Wednesday, November 03, 2010

The elephant in the room

The 24 March 2005 issue of Country Life has a fascinating article on the very welcome renovation of Danson House in Bexleyheath. The author, Chris Miele reports the following facts without comment:
'In 1753, the estate of John Styleman let the Danson property to John Boyd of Boyd and Company, a family business that had been founded on West Indies sugar plantations and subsequently acted as agents for other Leeward Islands plantation owners.

Boyd’s father Augustus was a resourceful man who left Northern Ireland to seek his fortune and found himself managing a sugar plantation on St Kitts.

He married into the local elite and became a planter.

Sugar was then unbelievably profitable – on an acre-for-acre basis, 20 times more valuable than arable land in the Home Counties.'
Miele doesn't explain how Augustus Boyd 'found himself' managing a sugar plantation! Nor does he think it necessary to explain why sugar was so profitable. To understand why it was such a profitable cash crop we need to look at another man with Kent and St Kitts connections, the Revd James Ramsay (1733-98).

Ramsay was a Scotsman, who went to London to train as a surgeon. In 1755 he entered the Royal Navy as assistant surgeon on the Arundel, commanded by his fellow Scotsman, Charles Middleton and stationed in the West Indies. In 1759 he went on board an infected slave ship. In 1762 he left the navy, returned to England and was ordained by the bishop of London.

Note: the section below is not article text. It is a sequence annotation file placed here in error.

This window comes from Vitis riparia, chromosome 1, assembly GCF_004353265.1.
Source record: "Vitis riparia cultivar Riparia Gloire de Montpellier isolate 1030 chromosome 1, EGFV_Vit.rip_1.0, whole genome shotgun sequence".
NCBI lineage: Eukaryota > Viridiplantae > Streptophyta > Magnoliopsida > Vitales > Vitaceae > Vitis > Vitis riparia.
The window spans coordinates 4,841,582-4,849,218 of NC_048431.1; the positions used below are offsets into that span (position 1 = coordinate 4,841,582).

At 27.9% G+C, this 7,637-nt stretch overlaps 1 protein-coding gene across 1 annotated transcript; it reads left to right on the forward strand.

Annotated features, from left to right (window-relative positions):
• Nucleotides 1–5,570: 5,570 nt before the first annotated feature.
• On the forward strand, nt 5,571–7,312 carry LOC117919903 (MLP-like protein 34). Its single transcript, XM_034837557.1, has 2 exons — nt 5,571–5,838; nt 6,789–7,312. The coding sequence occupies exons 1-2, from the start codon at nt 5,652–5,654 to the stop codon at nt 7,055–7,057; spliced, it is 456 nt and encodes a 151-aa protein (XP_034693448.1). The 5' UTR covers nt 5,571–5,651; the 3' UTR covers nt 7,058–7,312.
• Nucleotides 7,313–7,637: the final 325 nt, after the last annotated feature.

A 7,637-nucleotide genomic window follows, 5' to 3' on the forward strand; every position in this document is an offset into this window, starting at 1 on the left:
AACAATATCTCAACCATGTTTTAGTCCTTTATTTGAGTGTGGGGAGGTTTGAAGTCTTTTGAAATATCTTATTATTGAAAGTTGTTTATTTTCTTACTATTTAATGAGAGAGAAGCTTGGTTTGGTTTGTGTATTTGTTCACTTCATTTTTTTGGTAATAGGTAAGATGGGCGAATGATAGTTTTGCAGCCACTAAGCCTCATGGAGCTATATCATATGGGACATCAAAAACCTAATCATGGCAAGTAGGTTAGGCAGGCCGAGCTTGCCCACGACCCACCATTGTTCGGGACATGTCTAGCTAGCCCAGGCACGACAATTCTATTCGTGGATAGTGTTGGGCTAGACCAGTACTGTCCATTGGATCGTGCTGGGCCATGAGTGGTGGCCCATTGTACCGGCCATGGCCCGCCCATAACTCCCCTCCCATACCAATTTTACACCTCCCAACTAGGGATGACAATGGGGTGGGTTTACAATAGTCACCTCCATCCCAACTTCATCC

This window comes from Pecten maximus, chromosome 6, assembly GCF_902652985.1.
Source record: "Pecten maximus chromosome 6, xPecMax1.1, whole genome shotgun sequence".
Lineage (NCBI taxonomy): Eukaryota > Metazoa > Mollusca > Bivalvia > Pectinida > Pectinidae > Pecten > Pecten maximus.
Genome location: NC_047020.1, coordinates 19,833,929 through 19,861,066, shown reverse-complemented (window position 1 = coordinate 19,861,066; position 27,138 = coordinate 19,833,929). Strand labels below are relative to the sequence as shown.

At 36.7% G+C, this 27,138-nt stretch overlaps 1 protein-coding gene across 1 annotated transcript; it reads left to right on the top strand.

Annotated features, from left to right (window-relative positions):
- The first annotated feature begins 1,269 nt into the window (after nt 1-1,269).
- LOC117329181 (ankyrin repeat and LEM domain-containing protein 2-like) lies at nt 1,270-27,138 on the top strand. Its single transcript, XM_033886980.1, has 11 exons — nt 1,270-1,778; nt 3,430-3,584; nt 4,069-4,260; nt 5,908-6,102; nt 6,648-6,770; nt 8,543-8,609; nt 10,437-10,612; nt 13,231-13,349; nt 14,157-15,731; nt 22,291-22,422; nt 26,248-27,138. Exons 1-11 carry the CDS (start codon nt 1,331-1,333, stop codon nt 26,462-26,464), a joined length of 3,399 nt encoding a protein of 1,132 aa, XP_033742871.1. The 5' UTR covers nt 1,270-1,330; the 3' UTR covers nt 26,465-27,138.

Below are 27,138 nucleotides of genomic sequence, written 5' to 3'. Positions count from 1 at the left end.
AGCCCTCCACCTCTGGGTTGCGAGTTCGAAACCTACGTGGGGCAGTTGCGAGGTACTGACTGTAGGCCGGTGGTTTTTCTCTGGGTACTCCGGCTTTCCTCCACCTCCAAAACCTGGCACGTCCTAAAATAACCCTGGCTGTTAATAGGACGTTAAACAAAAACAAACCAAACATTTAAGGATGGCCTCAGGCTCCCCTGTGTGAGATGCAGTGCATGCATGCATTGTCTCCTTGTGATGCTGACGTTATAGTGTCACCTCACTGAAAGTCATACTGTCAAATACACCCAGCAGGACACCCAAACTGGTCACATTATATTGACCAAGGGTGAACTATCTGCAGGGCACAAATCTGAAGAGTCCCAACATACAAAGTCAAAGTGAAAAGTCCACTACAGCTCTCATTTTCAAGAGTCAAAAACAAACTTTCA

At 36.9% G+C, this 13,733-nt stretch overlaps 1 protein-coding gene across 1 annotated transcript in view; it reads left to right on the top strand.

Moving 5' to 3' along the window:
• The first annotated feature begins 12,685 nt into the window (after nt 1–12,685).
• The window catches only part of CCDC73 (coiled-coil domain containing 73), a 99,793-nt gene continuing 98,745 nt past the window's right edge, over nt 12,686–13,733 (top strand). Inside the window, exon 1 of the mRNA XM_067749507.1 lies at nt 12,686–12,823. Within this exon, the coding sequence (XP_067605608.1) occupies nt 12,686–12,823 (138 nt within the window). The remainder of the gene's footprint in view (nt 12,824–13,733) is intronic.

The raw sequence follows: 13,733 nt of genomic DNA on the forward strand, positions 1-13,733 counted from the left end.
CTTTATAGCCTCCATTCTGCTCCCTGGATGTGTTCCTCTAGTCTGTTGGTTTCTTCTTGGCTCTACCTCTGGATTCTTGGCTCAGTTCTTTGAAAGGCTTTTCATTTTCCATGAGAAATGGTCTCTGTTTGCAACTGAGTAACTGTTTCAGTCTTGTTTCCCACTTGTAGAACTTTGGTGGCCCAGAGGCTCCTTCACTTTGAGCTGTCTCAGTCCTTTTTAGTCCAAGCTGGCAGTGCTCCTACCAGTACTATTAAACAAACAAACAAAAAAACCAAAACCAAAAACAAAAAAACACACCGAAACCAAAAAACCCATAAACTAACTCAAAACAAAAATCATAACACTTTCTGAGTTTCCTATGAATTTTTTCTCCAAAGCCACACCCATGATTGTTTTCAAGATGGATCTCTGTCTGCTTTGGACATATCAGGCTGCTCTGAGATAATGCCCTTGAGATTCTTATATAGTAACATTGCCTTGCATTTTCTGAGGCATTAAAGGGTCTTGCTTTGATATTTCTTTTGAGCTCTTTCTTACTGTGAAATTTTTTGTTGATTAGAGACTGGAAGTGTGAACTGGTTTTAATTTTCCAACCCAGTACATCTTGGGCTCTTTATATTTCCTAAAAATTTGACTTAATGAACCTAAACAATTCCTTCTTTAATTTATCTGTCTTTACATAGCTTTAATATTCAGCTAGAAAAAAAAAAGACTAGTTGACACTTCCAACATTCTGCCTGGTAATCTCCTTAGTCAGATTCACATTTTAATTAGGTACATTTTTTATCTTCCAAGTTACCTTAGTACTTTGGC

He returned to St Kitts in charge of two livings, and what he saw there made him the bitter enemy of the planters. In 1781 he was finally forced from the island because of their hostility. He was presented to the livings of Teston and Nettlestead by Sir Charles Middleton, the local patron.

In 1784: at Lady Middleton’s urging, he wrote An Essay on the Treatment and Conversion of African Slaves in the British Sugar Colonies, one of the first publications of what was to become the abolitionist movement.

The type of sights Ramsay would have witnessed are described in Adam Hochschild's Bury the Chains (Macmillan, 2005). Chapter 4 is called 'King Sugar' and it makes very harrowing reading.
'Cultivating and harvesting the crop was brutal work. If you were a field hand, you planted cane shoots in holes or trenches you dug by hand, often in marshland where the air was dense with mosquitoes. At harvest time you carried huge heavy bundles of cane to the mill. You then fed each bundle twice through powerful vertical rollers that squeezed out the juice, which flowed into large copper vats in the boiling house, where it was simmered, strained, filtered, and allowed to crystallize into sugar. ... Slaves ... had to work in the mill or boiling house four to six hours on alternate nights in addition to a full day in the fields. Their clothes soaked with joice, they often lay down to sleep wherever they were, too exhausted to walk to their huts. ... At night flames from the boiling house fires were visible to ships at sea.'
I'll spare you the details of the accidents to slaves operating unguarded machinery.